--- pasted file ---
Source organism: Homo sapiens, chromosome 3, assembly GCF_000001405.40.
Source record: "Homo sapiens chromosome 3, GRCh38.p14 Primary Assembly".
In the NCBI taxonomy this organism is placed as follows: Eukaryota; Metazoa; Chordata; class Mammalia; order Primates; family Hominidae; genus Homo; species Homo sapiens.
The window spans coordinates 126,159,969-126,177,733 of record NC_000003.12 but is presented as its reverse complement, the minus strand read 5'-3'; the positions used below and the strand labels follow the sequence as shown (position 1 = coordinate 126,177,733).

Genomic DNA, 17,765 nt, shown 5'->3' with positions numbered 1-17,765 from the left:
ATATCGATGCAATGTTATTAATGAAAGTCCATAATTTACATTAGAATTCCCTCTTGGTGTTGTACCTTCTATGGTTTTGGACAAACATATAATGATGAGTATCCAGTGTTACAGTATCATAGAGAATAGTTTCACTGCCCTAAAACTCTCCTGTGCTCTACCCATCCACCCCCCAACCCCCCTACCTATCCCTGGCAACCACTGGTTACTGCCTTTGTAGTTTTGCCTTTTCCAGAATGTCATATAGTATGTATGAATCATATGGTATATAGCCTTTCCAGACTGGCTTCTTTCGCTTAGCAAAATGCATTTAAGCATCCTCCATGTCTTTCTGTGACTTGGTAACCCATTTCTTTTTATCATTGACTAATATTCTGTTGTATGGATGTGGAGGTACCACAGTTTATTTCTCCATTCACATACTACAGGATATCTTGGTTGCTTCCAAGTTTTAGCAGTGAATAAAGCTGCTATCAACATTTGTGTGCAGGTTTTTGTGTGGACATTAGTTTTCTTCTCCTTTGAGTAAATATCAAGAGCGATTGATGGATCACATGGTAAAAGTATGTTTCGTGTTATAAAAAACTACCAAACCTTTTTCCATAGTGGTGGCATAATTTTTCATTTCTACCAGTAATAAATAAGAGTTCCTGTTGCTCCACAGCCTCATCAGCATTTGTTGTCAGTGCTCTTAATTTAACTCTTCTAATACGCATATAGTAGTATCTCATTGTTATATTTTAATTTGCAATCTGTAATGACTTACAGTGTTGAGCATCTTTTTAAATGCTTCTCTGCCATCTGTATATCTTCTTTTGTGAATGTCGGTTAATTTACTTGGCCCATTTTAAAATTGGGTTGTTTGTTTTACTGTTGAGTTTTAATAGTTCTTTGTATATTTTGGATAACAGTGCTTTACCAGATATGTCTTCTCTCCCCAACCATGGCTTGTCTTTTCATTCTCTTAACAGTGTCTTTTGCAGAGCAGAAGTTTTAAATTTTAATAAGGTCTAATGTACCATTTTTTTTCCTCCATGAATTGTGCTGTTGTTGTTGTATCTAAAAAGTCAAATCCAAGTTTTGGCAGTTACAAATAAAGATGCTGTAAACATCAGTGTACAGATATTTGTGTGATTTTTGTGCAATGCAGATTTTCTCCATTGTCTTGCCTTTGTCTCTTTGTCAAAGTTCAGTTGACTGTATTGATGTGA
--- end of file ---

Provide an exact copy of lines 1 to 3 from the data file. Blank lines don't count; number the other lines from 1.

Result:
Source organism: Homo sapiens, chromosome 3, assembly GCF_000001405.40.
Source record: "Homo sapiens chromosome 3, GRCh38.p14 Primary Assembly".
In the NCBI taxonomy this organism is placed as follows: Eukaryota; Metazoa; Chordata; class Mammalia; order Primates; family Hominidae; genus Homo; species Homo sapiens.